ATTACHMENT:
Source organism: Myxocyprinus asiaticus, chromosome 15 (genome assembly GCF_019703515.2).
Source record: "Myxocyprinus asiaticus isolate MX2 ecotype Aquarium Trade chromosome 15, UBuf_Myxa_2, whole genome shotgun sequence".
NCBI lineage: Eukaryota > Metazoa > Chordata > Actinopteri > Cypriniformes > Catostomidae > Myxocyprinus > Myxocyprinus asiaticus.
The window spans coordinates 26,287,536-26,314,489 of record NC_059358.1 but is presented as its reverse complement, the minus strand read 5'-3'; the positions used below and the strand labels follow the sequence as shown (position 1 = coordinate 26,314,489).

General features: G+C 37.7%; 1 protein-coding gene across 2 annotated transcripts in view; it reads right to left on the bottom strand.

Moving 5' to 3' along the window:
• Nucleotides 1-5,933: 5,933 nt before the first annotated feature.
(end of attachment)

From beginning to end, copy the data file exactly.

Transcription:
Source organism: Myxocyprinus asiaticus, chromosome 15 (genome assembly GCF_019703515.2).
Source record: "Myxocyprinus asiaticus isolate MX2 ecotype Aquarium Trade chromosome 15, UBuf_Myxa_2, whole genome shotgun sequence".
NCBI lineage: Eukaryota > Metazoa > Chordata > Actinopteri > Cypriniformes > Catostomidae > Myxocyprinus > Myxocyprinus asiaticus.
The window spans coordinates 26,287,536-26,314,489 of record NC_059358.1 but is presented as its reverse complement, the minus strand read 5'-3'; the positions used below and the strand labels follow the sequence as shown (position 1 = coordinate 26,314,489).

General features: G+C 37.7%; 1 protein-coding gene across 2 annotated transcripts in view; it reads right to left on the bottom strand.

Moving 5' to 3' along the window:
• Nucleotides 1-5,933: 5,933 nt before the first annotated feature.